After nearly nine years, life is returning to ground zero in a tangible way.

Sixteen swamp white oaks are the first of nearly 400 trees arriving on Saturday at the World Trade Center site, where more than 2,700 people were killed when terrorists attacked the twin towers.

Eventually the green sanctuary will dot a cobblestone plaza surrounding two huge pools built on the footprints of the destroyed towers.

“After all the tragedy, the idea of the first living component going back is emotionally significant to the rebuilding process,” said Tom Cox, CEO of Environmental Design, the Houston company that has cared for the trees and is taking them to the trade center site.

Cultivated for four years at a New Jersey nursery, the 16 trees were being loaded onto eight tractor—trailers at midnight Friday for the 35—mile (56—kilometer) trip to Manhatan. Cranes were to set them into place on Saturday morning before crews plant them on the eight—acre memorial plaza.

Joe Daniels, president of the memorial foundation, called the trees’ arrival “a big milestone ... after nine years of both recovery and construction.”

Designers Peter Walker and Michael Arad envisioned a peaceful, green space that would bring solace to Sept. 11 victims’ families and visitors. Benches will invite visitors to linger and walk along its cobblestone and stone pavers accented with plantings and low ground cover.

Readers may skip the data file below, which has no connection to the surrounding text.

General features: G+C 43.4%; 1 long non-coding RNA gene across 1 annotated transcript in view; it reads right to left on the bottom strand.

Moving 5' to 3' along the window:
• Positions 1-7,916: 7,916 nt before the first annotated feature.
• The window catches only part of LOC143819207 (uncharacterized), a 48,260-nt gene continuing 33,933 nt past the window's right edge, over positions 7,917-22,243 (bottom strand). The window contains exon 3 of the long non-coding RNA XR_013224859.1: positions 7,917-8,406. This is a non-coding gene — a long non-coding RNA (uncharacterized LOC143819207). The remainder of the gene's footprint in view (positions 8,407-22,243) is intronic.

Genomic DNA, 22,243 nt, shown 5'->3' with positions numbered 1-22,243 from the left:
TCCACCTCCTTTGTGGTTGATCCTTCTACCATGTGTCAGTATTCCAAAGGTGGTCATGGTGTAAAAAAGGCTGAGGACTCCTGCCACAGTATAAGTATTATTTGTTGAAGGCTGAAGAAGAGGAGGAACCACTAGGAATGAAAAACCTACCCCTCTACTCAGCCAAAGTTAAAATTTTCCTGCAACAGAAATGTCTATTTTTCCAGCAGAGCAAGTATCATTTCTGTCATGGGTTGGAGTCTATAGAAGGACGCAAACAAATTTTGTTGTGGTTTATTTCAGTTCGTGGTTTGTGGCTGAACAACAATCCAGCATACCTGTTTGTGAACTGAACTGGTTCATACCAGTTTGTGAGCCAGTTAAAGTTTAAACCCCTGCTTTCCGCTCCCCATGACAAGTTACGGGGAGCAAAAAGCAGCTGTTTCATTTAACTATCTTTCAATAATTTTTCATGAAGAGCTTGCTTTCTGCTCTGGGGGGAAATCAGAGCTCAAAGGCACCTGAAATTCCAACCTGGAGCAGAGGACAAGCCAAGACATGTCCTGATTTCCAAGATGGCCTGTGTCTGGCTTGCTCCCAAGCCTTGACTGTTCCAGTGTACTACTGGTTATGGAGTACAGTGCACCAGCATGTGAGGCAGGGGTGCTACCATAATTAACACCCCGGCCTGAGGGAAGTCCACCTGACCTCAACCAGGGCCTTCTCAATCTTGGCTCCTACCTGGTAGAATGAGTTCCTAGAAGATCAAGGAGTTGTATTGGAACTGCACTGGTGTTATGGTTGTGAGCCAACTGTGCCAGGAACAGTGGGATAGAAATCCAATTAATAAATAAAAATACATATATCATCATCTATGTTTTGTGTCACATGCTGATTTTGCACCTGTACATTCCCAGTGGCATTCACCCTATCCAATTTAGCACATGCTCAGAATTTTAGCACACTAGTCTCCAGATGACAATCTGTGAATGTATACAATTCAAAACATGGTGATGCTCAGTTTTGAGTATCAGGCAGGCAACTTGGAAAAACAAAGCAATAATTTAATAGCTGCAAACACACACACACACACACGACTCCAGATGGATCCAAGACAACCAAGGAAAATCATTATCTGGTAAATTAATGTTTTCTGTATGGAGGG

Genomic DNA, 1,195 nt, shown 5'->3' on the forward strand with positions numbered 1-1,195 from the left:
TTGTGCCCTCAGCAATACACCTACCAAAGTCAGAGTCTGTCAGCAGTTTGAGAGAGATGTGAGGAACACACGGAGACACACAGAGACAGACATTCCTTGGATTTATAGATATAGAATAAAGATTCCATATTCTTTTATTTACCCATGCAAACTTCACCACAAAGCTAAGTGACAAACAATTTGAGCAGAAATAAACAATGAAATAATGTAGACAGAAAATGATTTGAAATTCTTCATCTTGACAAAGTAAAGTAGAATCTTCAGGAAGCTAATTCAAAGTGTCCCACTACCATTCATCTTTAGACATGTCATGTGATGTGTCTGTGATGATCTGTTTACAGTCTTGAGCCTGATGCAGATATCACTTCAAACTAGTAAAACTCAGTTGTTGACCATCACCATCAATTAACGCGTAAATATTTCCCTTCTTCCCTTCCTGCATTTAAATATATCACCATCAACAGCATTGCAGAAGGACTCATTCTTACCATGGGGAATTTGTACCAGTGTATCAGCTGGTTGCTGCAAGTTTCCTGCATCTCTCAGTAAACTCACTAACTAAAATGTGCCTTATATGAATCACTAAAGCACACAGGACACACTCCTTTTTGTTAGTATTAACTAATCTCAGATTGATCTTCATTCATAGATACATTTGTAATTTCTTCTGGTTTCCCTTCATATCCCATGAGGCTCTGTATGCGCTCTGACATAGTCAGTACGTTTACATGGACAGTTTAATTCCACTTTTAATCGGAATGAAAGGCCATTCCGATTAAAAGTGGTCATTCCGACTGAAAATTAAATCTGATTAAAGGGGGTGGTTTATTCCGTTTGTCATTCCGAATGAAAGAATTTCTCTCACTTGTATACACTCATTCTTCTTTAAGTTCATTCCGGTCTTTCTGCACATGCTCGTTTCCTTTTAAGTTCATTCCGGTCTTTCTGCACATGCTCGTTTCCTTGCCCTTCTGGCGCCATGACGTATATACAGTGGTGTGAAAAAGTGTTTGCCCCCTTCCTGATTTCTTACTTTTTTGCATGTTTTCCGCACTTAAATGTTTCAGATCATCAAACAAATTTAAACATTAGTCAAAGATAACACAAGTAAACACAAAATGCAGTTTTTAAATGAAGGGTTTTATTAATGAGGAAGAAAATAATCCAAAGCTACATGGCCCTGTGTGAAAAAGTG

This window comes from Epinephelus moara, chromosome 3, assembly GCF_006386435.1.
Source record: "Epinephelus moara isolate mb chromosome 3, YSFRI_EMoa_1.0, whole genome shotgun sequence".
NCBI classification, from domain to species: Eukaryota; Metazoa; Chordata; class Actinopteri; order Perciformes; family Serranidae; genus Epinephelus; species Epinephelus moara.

The memorial plaza will essentially become is a rooftop garden, built atop the deep chasm left by the destroyed towers on Sept. 11, 2001. The museum commemorating the 2001 attacks, commuter train platforms and a parking garage are being built as far as 70 feet (21 meters) below ground.

Cox’s company has been irrigating and fertilizing the indigenous trees for four years on the 15—acre nursery in Millstone, New Jersey. The location was selected to allow the trees to acclimate to the “tough, windy and cold” environment in lower Manhattan,” he said.

Mr. Cox was given strict criteria for selecting the trees, including that they be “soldier—like in appearance” and come from New York, Maryland, Pennsylvania, and Washington D.C., the places impacted by the terrorist attacks.

The swamp white oaks were also chosen for their durability and colour, especially for their amber and golden brown hues in autumn and as symbols of life and regeneration.

The trees have more than doubled in size during their time at the nursery, and eventually will soar to 60 to 80 feet (18 to 25 meters).

Once they are planted, an arborist will work full—time to make sure the oaks won’t suffer damage from the dust and clutter of construction that goes on every day at the site, where two skyscrapers and a transit hub are also being built.

“These trees are going into a Garden of Eden condition,” said Mr. Cox.

An elaborate subterranean irrigation system, with individual tubes running to each tree, will water and fertilizer the grove. The trees’ condition, soil moisture and temperature can be monitored remotely from a computer through sensors embedded into the root ball of each tree.

Tree “sheriffs” will monitor the trees’ health and “construction managers” will watch for dust and debris damage from the surrounding construction site, Mr. Cox said.

“I would say that our expectations are we will have 100 percent survival of the trees on the site,” he said.

Keywords: Ground zero

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